Here is a description of the database from the Sovereign Bodies Institute website:
The MMIW Database logs cases of missing and murdered indigenous women, girls, and two-spirit people, from 1900 to the present. There are many lists and sources of information online, but no central database that is routinely updated, spans beyond colonial borders, and thoroughly logs important aspects of the data, and overall, there is a chronic lack of data on this violence. The Database works to address that need, by maintaining a comprehensive resource to support community members, advocates, activists, and researchers in their work towards justice for our stolen sisters.
Other efforts to reliably document murdered and missing indigenous women include proposed federal legislation. Savanna’s Act was introduced in the 115th Congress and unanimously passed in the Senate. Thereafter, it stalled in the House. A revised version of the bill was recently re-introduced by Senator Lisa Murkowski. It had 11 co-sponsors.
The congressional findings in the bill are as shocking as the Wind River coda. They include:
(1) On some reservations, Indian women are murdered at more than 10 times the national average.
(2) American Indians and Alaska Natives are 2.5 times as likely to experience violent crimes—and at least 2 times more likely to experience rape or sexual assault crimes—compared to all other races according to the National Congress of American Indians.
(3) More than 4 in 5 American Indian and Alaska Native women, or 84.3 percent, have experienced violence in their lifetime according to the National Institute of Justice.
(4) More than 4 in 5 American Indian and Alaska Native men, or 81.6 percent, have experienced violence in their lifetime according to the National Institute of Justice.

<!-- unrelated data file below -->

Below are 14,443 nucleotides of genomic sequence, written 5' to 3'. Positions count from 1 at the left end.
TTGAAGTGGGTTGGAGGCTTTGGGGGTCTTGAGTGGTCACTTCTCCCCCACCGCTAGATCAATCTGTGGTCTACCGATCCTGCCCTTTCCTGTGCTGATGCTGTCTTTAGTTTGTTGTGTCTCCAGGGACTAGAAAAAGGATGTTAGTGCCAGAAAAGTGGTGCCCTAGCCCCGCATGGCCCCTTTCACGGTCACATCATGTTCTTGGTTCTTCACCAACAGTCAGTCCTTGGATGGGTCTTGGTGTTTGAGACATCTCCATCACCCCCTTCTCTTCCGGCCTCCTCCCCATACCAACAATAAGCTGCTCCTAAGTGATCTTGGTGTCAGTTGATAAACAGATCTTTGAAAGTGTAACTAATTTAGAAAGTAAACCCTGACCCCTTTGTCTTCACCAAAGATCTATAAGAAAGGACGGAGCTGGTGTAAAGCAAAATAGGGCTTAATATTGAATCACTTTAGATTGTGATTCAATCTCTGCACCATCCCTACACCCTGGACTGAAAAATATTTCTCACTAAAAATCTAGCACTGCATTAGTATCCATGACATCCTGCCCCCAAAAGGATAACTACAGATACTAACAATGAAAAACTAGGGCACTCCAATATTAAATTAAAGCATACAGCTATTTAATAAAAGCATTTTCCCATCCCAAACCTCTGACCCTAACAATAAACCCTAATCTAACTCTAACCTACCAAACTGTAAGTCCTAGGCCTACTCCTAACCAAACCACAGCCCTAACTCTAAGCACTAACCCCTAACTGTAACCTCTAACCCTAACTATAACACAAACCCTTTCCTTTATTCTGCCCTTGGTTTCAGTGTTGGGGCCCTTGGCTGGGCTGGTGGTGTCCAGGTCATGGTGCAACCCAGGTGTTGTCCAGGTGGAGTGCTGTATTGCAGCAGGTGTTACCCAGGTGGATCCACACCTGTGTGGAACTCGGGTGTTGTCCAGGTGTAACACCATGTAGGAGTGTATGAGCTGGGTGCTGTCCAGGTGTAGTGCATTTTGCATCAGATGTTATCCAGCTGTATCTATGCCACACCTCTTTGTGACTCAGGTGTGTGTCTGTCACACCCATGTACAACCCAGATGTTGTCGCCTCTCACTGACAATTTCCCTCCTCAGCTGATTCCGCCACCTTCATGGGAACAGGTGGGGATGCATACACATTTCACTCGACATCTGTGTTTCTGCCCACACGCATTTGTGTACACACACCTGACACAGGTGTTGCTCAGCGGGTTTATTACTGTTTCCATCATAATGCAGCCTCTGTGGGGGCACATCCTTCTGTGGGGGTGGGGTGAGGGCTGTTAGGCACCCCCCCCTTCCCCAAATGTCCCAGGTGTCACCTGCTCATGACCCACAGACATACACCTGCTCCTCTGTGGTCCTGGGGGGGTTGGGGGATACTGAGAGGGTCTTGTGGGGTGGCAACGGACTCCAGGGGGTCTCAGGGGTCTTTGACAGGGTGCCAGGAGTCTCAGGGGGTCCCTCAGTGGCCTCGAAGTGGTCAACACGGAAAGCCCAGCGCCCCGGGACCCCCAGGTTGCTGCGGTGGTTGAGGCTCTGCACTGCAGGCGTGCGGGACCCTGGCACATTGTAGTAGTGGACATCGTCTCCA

(5) According to the Centers for Disease Control and Prevention, homicide is the third leading cause of death among American Indian and Alaska Native women between 10 and 24 years of age and the fifth leading cause of death for American Indian and Alaska Native women between 25 and 34 years of age.
(6) Investigation into cases of missing and murdered Indian women is made difficult for Tribal law enforcement agencies due to a lack of resources, … a lack of interagency cooperation, … and a lack of appropriate laws in place.
With efforts like the MMIW database and, one can hope, bipartisan federal legislation, perhaps the shameful failure to document missing and murdered native women and girls can begin to be rectified.
Thursday, January 31, 2019
By JoAnn Kamuf Ward, Director, Human Rights in the US Project & Lecturer-In-Law, Columbia Law School.
While 2018 has been dubbed the year of the woman, it is abundantly clear that misogyny is alive and well. And, in order to address the underlying structures and beliefs that allow gender inequality to persist requires transformation. It requires a cultural shift. Treating acts of discrimination, harassment, and assault on an individual basis is simply insufficient. It is not enough that four women have announced they are running for President. It is not enough that more than 100 women were elected to Congress.
As advocates fighting for passage of the ERA and US adoption of the Convention on the Elimination of All Forms of Discrimination Against Women (CEDAW) have long recognized, the laws and institutions we have in place are insufficient to guarantee women’s equality.
Tarana Burke founded #MeToo to challenge the underlying beliefs that allow assault and harassment to occur. It is about reshaping relationships of power and privilege. As she has so clearly stated, “we need to dramatically shift a culture that propagates the idea that vulnerability is synonymous with permission and that bodily autonomy is not a basic human right.”